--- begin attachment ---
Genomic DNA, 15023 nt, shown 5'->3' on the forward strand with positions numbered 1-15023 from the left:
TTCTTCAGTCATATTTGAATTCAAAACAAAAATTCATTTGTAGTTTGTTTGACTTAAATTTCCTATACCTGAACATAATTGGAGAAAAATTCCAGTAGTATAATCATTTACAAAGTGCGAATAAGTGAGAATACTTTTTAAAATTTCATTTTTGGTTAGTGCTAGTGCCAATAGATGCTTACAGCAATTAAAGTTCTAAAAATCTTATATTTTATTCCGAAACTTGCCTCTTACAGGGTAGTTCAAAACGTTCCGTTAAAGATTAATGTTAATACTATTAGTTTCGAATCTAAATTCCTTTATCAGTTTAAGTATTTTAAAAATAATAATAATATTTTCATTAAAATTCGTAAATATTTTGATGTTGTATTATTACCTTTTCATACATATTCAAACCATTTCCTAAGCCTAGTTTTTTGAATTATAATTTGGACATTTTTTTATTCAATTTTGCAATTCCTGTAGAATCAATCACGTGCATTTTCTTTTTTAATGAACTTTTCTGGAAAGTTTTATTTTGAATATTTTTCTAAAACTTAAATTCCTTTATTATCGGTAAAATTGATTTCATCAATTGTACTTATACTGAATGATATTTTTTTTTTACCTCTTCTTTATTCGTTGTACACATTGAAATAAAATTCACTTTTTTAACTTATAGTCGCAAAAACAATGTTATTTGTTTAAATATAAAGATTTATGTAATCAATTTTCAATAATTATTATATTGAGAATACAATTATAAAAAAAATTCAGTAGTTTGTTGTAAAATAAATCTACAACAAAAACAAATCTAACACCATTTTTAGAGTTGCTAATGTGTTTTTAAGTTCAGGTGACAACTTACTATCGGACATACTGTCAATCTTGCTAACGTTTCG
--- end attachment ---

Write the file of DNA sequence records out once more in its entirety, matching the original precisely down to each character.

Genomic DNA, 15023 nt, shown 5'->3' on the forward strand with positions numbered 1-15023 from the left:
TTCTTCAGTCATATTTGAATTCAAAACAAAAATTCATTTGTAGTTTGTTTGACTTAAATTTCCTATACCTGAACATAATTGGAGAAAAATTCCAGTAGTATAATCATTTACAAAGTGCGAATAAGTGAGAATACTTTTTAAAATTTCATTTTTGGTTAGTGCTAGTGCCAATAGATGCTTACAGCAATTAAAGTTCTAAAAATCTTATATTTTATTCCGAAACTTGCCTCTTACAGGGTAGTTCAAAACGTTCCGTTAAAGATTAATGTTAATACTATTAGTTTCGAATCTAAATTCCTTTATCAGTTTAAGTATTTTAAAAATAATAATAATATTTTCATTAAAATTCGTAAATATTTTGATGTTGTATTATTACCTTTTCATACATATTCAAACCATTTCCTAAGCCTAGTTTTTTGAATTATAATTTGGACATTTTTTTATTCAATTTTGCAATTCCTGTAGAATCAATCACGTGCATTTTCTTTTTTAATGAACTTTTCTGGAAAGTTTTATTTTGAATATTTTTCTAAAACTTAAATTCCTTTATTATCGGTAAAATTGATTTCATCAATTGTACTTATACTGAATGATATTTTTTTTTTACCTCTTCTTTATTCGTTGTACACATTGAAATAAAATTCACTTTTTTAACTTATAGTCGCAAAAACAATGTTATTTGTTTAAATATAAAGATTTATGTAATCAATTTTCAATAATTATTATATTGAGAATACAATTATAAAAAAAATTCAGTAGTTTGTTGTAAAATAAATCTACAACAAAAACAAATCTAACACCATTTTTAGAGTTGCTAATGTGTTTTTAAGTTCAGGTGACAACTTACTATCGGACATACTGTCAATCTTGCTAACGTTTCG